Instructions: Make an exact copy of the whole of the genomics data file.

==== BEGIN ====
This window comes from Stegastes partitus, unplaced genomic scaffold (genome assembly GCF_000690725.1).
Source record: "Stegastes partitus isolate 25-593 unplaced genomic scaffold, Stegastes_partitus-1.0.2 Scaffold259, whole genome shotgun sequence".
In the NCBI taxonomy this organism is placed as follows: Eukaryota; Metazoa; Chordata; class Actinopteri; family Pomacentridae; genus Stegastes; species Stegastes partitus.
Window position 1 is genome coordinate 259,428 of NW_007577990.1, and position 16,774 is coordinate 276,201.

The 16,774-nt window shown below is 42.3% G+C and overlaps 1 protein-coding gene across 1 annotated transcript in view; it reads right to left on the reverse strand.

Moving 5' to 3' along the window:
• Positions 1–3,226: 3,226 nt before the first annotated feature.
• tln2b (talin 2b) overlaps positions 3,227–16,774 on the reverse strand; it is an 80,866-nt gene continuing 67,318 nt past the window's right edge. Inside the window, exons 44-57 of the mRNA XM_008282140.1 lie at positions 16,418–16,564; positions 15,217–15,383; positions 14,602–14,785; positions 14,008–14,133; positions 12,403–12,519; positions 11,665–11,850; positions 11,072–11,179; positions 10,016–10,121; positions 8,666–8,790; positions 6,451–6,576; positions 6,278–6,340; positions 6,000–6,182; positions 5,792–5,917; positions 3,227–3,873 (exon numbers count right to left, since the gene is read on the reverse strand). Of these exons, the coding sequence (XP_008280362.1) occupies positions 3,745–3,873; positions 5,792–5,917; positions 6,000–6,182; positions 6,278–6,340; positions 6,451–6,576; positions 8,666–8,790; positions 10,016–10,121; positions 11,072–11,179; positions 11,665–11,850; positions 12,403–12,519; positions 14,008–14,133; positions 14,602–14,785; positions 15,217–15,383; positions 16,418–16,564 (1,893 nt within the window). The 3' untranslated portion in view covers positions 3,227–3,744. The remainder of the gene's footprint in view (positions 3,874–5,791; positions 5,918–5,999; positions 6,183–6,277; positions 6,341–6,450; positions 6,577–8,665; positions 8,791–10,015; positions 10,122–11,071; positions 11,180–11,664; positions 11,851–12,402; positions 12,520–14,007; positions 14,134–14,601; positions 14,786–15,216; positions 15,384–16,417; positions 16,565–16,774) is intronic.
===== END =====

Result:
This window comes from Stegastes partitus, unplaced genomic scaffold (genome assembly GCF_000690725.1).
Source record: "Stegastes partitus isolate 25-593 unplaced genomic scaffold, Stegastes_partitus-1.0.2 Scaffold259, whole genome shotgun sequence".
In the NCBI taxonomy this organism is placed as follows: Eukaryota; Metazoa; Chordata; class Actinopteri; family Pomacentridae; genus Stegastes; species Stegastes partitus.
Window position 1 is genome coordinate 259,428 of NW_007577990.1, and position 16,774 is coordinate 276,201.

The 16,774-nt window shown below is 42.3% G+C and overlaps 1 protein-coding gene across 1 annotated transcript in view; it reads right to left on the reverse strand.

Moving 5' to 3' along the window:
• Positions 1–3,226: 3,226 nt before the first annotated feature.
• tln2b (talin 2b) overlaps positions 3,227–16,774 on the reverse strand; it is an 80,866-nt gene continuing 67,318 nt past the window's right edge. Inside the window, exons 44-57 of the mRNA XM_008282140.1 lie at positions 16,418–16,564; positions 15,217–15,383; positions 14,602–14,785; positions 14,008–14,133; positions 12,403–12,519; positions 11,665–11,850; positions 11,072–11,179; positions 10,016–10,121; positions 8,666–8,790; positions 6,451–6,576; positions 6,278–6,340; positions 6,000–6,182; positions 5,792–5,917; positions 3,227–3,873 (exon numbers count right to left, since the gene is read on the reverse strand). Of these exons, the coding sequence (XP_008280362.1) occupies positions 3,745–3,873; positions 5,792–5,917; positions 6,000–6,182; positions 6,278–6,340; positions 6,451–6,576; positions 8,666–8,790; positions 10,016–10,121; positions 11,072–11,179; positions 11,665–11,850; positions 12,403–12,519; positions 14,008–14,133; positions 14,602–14,785; positions 15,217–15,383; positions 16,418–16,564 (1,893 nt within the window). The 3' untranslated portion in view covers positions 3,227–3,744. The remainder of the gene's footprint in view (positions 3,874–5,791; positions 5,918–5,999; positions 6,183–6,277; positions 6,341–6,450; positions 6,577–8,665; positions 8,791–10,015; positions 10,122–11,071; positions 11,180–11,664; positions 11,851–12,402; positions 12,520–14,007; positions 14,134–14,601; positions 14,786–15,216; positions 15,384–16,417; positions 16,565–16,774) is intronic.